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[https://www.nature.com/articles/s41562-019-0561-2.epdf?author_access_token=2t40_AInucFLuFXIQiVRLtRgN0jAjWel9jnR3ZoTv0OzZpaMOGaVgMgMz7e_dc3fvIqaUiM0-nBokNPZYbezvPjKQePWHn8qFDjmmSoeVnTwua8GuVs_sk4IqXyyaB_zhTfM1nXnWCyMLgcXGA69Hg%3D%3D] - - public:weinreich
behavior_change, graphic_design, theory - 3 | id:245238 -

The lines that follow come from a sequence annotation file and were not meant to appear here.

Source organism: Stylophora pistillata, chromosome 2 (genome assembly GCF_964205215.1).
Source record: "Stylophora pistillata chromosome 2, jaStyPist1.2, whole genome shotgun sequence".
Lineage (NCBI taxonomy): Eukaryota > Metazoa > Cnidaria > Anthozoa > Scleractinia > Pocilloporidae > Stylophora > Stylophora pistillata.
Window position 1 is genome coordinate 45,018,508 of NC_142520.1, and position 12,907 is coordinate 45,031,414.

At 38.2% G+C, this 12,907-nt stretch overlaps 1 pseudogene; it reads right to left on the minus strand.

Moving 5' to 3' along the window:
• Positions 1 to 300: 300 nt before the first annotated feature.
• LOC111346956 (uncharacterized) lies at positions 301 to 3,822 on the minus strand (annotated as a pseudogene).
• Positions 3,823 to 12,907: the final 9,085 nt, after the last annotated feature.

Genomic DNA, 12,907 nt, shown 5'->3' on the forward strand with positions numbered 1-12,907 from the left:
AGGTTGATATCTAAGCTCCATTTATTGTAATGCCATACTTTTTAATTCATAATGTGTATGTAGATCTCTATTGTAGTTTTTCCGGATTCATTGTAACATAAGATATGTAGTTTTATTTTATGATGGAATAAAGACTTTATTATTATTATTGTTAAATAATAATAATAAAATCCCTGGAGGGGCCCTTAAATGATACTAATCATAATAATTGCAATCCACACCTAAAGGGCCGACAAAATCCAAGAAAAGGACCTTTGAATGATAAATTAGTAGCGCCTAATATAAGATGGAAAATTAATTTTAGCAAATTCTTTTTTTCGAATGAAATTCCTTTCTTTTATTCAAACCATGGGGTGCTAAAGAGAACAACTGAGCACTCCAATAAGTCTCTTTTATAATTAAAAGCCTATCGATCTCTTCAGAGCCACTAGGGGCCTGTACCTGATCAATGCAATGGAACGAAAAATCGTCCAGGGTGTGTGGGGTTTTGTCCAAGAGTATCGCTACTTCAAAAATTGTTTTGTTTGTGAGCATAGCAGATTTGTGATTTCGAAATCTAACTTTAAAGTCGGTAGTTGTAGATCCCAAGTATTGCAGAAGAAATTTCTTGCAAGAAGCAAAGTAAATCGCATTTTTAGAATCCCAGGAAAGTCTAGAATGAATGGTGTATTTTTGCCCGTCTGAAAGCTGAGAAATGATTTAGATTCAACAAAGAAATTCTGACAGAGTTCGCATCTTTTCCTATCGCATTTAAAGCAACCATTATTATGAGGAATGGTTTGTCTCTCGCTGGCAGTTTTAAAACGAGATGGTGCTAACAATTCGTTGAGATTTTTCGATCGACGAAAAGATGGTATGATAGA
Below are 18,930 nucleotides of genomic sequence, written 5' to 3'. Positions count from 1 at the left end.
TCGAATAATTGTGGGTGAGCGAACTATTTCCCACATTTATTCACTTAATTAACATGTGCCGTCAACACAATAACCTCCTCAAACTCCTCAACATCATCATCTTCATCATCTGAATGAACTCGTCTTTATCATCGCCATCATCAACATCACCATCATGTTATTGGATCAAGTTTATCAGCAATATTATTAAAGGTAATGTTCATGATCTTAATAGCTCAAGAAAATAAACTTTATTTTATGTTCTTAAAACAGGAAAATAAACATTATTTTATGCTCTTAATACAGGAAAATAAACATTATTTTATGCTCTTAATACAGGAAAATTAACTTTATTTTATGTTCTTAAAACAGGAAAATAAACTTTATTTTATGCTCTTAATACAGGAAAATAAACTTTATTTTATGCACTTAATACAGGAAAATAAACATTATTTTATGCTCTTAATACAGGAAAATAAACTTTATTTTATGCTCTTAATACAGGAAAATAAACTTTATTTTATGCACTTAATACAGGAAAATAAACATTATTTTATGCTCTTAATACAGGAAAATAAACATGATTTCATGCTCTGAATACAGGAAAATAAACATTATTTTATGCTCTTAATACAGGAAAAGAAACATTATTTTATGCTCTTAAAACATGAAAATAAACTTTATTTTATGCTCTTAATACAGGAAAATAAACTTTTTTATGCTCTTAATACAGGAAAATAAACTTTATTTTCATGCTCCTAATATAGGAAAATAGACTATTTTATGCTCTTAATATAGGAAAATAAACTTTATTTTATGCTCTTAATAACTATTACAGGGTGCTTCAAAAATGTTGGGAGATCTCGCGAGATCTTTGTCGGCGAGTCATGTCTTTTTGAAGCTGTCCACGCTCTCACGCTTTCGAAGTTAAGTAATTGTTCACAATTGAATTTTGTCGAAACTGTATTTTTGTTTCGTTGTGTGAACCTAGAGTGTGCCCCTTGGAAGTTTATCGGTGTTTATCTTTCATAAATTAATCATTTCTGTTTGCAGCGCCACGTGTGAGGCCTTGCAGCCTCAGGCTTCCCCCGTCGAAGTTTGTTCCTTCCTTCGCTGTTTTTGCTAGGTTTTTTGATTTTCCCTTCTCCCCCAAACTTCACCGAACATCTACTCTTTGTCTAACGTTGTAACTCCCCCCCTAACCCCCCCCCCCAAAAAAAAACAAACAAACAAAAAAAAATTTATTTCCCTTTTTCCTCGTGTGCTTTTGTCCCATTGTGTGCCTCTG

Use of natural language to represent behaviour-change theories has resulted in lack of clarity and consistency, hindering com-parison, integration, development and use. This paper describes development of a formal system for representing behaviour-change theories that aims to improve clarity and consistency. A given theory is represented in terms of (1) its component constructs (for example, ‘self-efficacy’, ‘perceived threat’ or ‘subjective norm’), which are labelled and defined, and (2) rela-tionships between pairs of constructs, which may be causal, structural or semantic. This formalism appears adequate to rep-resent five commonly used theories (health belief model, information–motivation–behavioural skill model, social cognitive theory, theory of planned behaviour and the trans-theoretical model).

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